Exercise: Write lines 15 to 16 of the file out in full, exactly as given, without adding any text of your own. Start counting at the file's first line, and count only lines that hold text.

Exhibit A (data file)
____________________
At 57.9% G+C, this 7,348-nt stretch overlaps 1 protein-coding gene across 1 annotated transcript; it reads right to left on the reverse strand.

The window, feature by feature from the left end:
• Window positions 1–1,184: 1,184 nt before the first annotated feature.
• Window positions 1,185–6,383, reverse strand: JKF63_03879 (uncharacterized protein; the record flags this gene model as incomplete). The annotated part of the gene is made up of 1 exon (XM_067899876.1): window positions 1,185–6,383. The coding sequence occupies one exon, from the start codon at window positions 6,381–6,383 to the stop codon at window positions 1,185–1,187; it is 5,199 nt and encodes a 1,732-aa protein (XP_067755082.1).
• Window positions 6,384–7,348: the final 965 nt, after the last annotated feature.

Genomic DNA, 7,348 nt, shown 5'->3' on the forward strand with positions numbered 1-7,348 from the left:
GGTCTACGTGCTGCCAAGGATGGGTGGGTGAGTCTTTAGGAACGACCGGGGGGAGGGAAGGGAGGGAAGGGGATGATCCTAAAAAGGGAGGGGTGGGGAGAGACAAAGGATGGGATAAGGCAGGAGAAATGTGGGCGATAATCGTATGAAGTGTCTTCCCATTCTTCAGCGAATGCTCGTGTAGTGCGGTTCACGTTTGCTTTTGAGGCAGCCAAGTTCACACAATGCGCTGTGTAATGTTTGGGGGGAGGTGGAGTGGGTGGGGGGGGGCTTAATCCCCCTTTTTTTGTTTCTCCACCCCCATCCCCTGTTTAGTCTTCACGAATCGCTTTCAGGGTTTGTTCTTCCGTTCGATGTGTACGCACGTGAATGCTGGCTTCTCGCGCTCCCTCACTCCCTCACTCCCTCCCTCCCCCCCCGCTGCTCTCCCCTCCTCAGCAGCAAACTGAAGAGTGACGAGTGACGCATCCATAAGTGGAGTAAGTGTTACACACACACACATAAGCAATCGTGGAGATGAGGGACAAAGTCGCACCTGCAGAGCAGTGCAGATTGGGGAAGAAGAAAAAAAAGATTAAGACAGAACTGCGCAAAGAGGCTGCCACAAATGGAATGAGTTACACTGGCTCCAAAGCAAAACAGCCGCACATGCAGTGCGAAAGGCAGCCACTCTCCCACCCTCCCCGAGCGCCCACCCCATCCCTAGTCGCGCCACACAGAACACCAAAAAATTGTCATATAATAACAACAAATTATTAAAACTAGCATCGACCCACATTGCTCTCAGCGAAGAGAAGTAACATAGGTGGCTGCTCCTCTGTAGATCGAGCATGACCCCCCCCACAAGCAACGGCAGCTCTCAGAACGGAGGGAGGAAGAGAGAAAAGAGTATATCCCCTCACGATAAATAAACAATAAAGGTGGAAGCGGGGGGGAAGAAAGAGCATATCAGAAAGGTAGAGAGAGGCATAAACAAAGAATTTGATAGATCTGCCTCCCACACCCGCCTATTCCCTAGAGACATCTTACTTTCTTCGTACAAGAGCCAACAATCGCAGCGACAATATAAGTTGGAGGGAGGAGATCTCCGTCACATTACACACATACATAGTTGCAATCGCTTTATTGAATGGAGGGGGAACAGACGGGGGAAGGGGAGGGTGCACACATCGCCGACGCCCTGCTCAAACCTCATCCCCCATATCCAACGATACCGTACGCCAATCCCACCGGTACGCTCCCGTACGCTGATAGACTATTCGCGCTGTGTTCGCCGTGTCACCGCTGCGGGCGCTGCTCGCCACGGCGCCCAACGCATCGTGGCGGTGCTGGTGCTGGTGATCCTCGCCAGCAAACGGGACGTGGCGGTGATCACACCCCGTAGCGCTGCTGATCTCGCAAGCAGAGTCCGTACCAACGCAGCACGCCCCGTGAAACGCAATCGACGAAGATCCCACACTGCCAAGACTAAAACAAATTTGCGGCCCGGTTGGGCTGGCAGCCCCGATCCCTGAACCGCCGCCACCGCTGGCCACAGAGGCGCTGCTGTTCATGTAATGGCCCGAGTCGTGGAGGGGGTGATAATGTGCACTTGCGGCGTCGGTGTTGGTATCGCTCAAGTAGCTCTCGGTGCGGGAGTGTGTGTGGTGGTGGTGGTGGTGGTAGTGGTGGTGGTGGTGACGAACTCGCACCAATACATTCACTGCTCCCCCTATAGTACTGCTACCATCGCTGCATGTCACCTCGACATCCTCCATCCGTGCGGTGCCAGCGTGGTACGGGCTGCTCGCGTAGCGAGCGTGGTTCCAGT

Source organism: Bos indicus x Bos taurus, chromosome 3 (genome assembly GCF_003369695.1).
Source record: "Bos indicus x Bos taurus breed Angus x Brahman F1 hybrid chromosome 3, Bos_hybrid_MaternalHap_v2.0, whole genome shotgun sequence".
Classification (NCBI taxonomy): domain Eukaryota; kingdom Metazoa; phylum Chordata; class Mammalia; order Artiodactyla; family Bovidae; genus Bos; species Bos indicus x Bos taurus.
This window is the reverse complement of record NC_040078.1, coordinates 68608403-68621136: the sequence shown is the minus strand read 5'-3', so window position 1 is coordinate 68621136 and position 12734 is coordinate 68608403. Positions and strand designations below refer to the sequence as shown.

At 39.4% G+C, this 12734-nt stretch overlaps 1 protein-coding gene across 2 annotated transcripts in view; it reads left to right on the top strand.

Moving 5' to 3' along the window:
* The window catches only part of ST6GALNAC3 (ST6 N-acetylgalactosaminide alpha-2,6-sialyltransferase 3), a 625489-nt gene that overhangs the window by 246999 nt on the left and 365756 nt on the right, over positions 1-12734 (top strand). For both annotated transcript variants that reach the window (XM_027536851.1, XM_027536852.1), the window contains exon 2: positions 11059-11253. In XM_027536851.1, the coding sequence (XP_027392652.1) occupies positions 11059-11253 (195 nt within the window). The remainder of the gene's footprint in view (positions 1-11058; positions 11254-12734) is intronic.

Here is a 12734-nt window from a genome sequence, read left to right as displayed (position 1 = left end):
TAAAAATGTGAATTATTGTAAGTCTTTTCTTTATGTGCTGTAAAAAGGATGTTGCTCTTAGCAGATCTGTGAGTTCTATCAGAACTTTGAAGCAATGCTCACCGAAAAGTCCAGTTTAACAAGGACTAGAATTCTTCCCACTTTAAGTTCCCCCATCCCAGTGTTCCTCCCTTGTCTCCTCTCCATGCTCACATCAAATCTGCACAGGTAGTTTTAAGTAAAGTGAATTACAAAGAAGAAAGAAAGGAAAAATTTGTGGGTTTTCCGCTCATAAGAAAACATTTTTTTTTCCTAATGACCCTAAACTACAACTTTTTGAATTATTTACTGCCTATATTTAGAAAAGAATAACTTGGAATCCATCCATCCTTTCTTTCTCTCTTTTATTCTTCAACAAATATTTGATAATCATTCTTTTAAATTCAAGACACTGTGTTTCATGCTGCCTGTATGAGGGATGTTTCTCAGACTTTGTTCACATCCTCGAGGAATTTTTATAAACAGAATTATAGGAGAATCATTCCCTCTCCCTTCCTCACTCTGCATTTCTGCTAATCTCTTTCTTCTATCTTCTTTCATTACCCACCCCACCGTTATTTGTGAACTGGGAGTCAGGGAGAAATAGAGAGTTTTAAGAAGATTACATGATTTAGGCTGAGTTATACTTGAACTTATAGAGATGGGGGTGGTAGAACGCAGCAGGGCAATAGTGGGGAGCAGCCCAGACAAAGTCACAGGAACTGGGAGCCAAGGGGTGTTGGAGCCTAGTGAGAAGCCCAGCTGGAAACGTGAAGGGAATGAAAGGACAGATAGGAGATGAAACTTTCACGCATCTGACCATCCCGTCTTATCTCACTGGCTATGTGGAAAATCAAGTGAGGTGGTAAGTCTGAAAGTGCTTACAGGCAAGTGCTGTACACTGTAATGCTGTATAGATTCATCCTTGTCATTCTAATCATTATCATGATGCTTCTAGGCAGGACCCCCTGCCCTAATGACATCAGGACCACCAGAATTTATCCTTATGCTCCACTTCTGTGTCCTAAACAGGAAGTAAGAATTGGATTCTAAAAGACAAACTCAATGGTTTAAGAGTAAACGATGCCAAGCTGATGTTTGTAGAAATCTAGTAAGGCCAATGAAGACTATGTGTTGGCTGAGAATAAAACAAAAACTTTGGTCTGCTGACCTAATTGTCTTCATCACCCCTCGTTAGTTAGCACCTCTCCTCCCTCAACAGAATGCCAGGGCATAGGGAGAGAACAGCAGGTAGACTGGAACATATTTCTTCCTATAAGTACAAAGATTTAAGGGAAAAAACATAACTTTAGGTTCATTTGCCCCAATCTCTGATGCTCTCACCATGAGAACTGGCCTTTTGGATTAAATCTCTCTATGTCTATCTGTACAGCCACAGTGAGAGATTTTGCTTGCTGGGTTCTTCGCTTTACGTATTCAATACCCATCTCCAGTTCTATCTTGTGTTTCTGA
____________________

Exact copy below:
Here is a 12734-nt window from a genome sequence, read left to right as displayed (position 1 = left end):
TAAAAATGTGAATTATTGTAAGTCTTTTCTTTATGTGCTGTAAAAAGGATGTTGCTCTTAGCAGATCTGTGAGTTCTATCAGAACTTTGAAGCAATGCTCACCGAAAAGTCCAGTTTAACAAGGACTAGAATTCTTCCCACTTTAAGTTCCCCCATCCCAGTGTTCCTCCCTTGTCTCCTCTCCATGCTCACATCAAATCTGCACAGGTAGTTTTAAGTAAAGTGAATTACAAAGAAGAAAGAAAGGAAAAATTTGTGGGTTTTCCGCTCATAAGAAAACATTTTTTTTTCCTAATGACCCTAAACTACAACTTTTTGAATTATTTACTGCCTATATTTAGAAAAGAATAACTTGGAATCCATCCATCCTTTCTTTCTCTCTTTTATTCTTCAACAAATATTTGATAATCATTCTTTTAAATTCAAGACACTGTGTTTCATGCTGCCTGTATGAGGGATGTTTCTCAGACTTTGTTCACATCCTCGAGGAATTTTTATAAACAGAATTATAGGAGAATCATTCCCTCTCCCTTCCTCACTCTGCATTTCTGCTAATCTCTTTCTTCTATCTTCTTTCATTACCCACCCCACCGTTATTTGTGAACTGGGAGTCAGGGAGAAATAGAGAGTTTTAAGAAGATTACATGATTTAGGCTGAGTTATACTTGAACTTATAGAGATGGGGGTGGTAGAACGCAGCAGGGCAATAGTGGGGAGCAGCCCAGACAAAGTCACAGGAACTGGGAGCCAAGGGGTGTTGGAGCCTAGTGAGAAGCCCAGCTGGAAACGTGAAGGGAATGAAAGGACAGATAGGAGATGAAACTTTCACGCATCTGACCATCCCGTCTTATCTCACTGGCTATGTGGAAAATCAAGTGAGGTGGTAAGTCTGAAAGTGCTTACAGGCAAGTGCTGTACACTGTAATGCTGTATAGATTCATCCTTGTCATTCTAATCATTATCATGATGCTTCTAGGCAGGACCCCCTGCCCTAATGACATCAGGACCACCAGAATTTATCCTTATGCTCCACTTCTGTGTCCTAAACAGGAAGTAAGAATTGGATTCTAAAAGACAAACTCAATGGTTTAAGAGTAAACGATGCCAAGCTGATGTTTGTAGAAATCTAGTAAGGCCAATGAAGACTATGTGTTGGCTGAGAATAAAACAAAAACTTTGGTCTGCTGACCTAATTGTCTTCATCACCCCTCGTTAGTTAGCACCTCTCCTCCCTCAACAGAATGCCAGGGCATAGGGAGAGAACAGCAGGTAGACTGGAACATATTTCTTCCTATAAGTACAAAGATTTAAGGGAAAAAACATAACTTTAGGTTCATTTGCCCCAATCTCTGATGCTCTCACCATGAGAACTGGCCTTTTGGATTAAATCTCTCTATGTCTATCTGTACAGCCACAGTGAGAGATTTTGCTTGCTGGGTTCTTCGCTTTACGTATTCAATACCCATCTCCAGTTCTATCTTGTGTTTCTGA